If you grew up in Brisbane in the 1970s and 1980s, Praise, the debut novel by Andrew McGahan, was to the city’s literature what the Saints’ (I’m) Stranded was to music. Appearing in 1992, when it won the Vogel award for best unpublished manuscript, it captured the town’s torpor and the ambivalence of its inhabitants better than any book since David Malouf’s Johnno.
But whereas Malouf luxuriated in detailed poetic descriptions and may have been the first writer to describe Brisbane as a “big country town” (and Johnno moved at about the same pace), Praise was full of pent-up energy. A classic of Australian dirty realism, it’s a novel in which not a lot happens – but like Brisbane itself, all the action is happening beneath the banal facade, fuelled by frustration and repressed rage.
“Look at this city,” complains one of its minor characters, on holiday from a bigger, brighter world. “There’s nothing happening. There’s no one on the streets. How can you stand it?” Gordon (whose very name is used as a metaphor for the town’s plainness) replies that things are happening: “You just have to look a little harder. At least no one bothers you. There’s worse places than Brisbane.”
“There’s better,” comes the reply.
Malouf would have agreed. “Brisbane is so sleepy, so slatternly, so sprawlingly unlovely!” he wrote. “I have taken to wandering about after school looking for one simple object in it that might be romantic, or appalling even, but there is nothing. It is simply the most ordinary place in the world.”
Johnno was set in the Brisbane of the 1940s and 50s; Praise, though, is set in the aftermath of Joh Bjelke-Petersen’s Moonlight State and the Fitzgerald Inquiry, as Queensland emerged, blinking, into the late 20th century. It’s not a political book – Gordon’s main traits are his aimlessness, his sexual neuroses and dysfunction – but the atmosphere of the era, and of Brisbane, is embedded in every one of its bullet-tipped sentences.
Praise was followed by a prequel, 1988. It’s regarded in some quarters as even better than its predecessor, but left open the question of whether McGahan could move past semi-autobiography.
That question was answered with Last Drinks, a superb mash-up of historical fiction, crime and murder mystery inspired by the police brutality and corruption of pre-Fitzgerald Queensland that contained this description of its parliament:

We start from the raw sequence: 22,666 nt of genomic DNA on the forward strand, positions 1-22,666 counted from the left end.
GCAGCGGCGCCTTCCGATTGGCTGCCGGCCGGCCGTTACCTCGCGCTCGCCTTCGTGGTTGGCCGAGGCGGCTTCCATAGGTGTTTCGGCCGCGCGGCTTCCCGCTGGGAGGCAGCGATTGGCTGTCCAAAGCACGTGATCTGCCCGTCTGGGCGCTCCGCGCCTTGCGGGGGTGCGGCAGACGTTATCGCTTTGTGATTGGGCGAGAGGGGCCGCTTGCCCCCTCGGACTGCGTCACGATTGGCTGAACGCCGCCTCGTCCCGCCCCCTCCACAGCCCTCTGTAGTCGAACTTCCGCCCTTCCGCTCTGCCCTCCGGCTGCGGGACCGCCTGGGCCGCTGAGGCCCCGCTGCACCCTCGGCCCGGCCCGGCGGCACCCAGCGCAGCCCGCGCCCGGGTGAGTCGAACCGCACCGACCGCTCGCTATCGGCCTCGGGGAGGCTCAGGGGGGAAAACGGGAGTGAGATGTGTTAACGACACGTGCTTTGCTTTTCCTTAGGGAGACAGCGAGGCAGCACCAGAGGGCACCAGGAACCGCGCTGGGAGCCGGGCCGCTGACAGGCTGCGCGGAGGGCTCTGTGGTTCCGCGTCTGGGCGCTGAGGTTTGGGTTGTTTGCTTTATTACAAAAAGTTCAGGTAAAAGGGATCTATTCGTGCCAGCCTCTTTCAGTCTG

“Queenslanders were always wary of the more sophisticated types – they liked their representatives to be awkward and stumbling. They mistook it for honesty. So much so that the Queensland parliament sometimes bordered on a sideshow collection of the ugly, the misshapen and the incoherent.”
If that sounds like a cruel or inaccurate representation now – with the Fitzgerald Inquiry casting what is now the LNP into purgatory for well over a generation, and the state governed by a female leader and deputy – cast an eye over certain Queensland representatives in the federal Senate. Published in late 2000, Last Drinks won the Ned Kelly award for crime writing; personally, it was a direct inspiration for my book Pig City. I owe McGahan a lot.
He was born in Dalby on the Darling Downs, the setting for his next book, The White Earth, which won a swag of awards including the Miles Franklin in 2005. Compared to Patrick White’s Voss, it was a move away from dirty realism and into a new kind of (deep) northern Gothic, set against the Mabo judgment, native title legislation and the spectre of Hansonism and white supremacy. Some sections that read as far-fetched at the time seem prescient now.
That goes double for Underground, an unashamed stab at popular fiction that eschewed the subtlety of its predecessor entirely. Published in 2006, it was a paranoid dystopia with a back-jacket blurb that now seems even more eerily prophetic: describing an Australia “transformed by the never-ending war on terror [where] suspect minorities have been locked away into ghettos. And worse – no one wants to play cricket with us anymore.”
From there, he moved into young adult fiction, with five further novels including the four-part Ship Kings series, with the final instalment published in 2016. A final manuscript, a thriller set in Tasmania titled The Rich Man’s House, was completed before his death from pancreatic cancer at the age of 52. He is survived by his partner, Liesje.
First published in The Guardian, 2 February 2019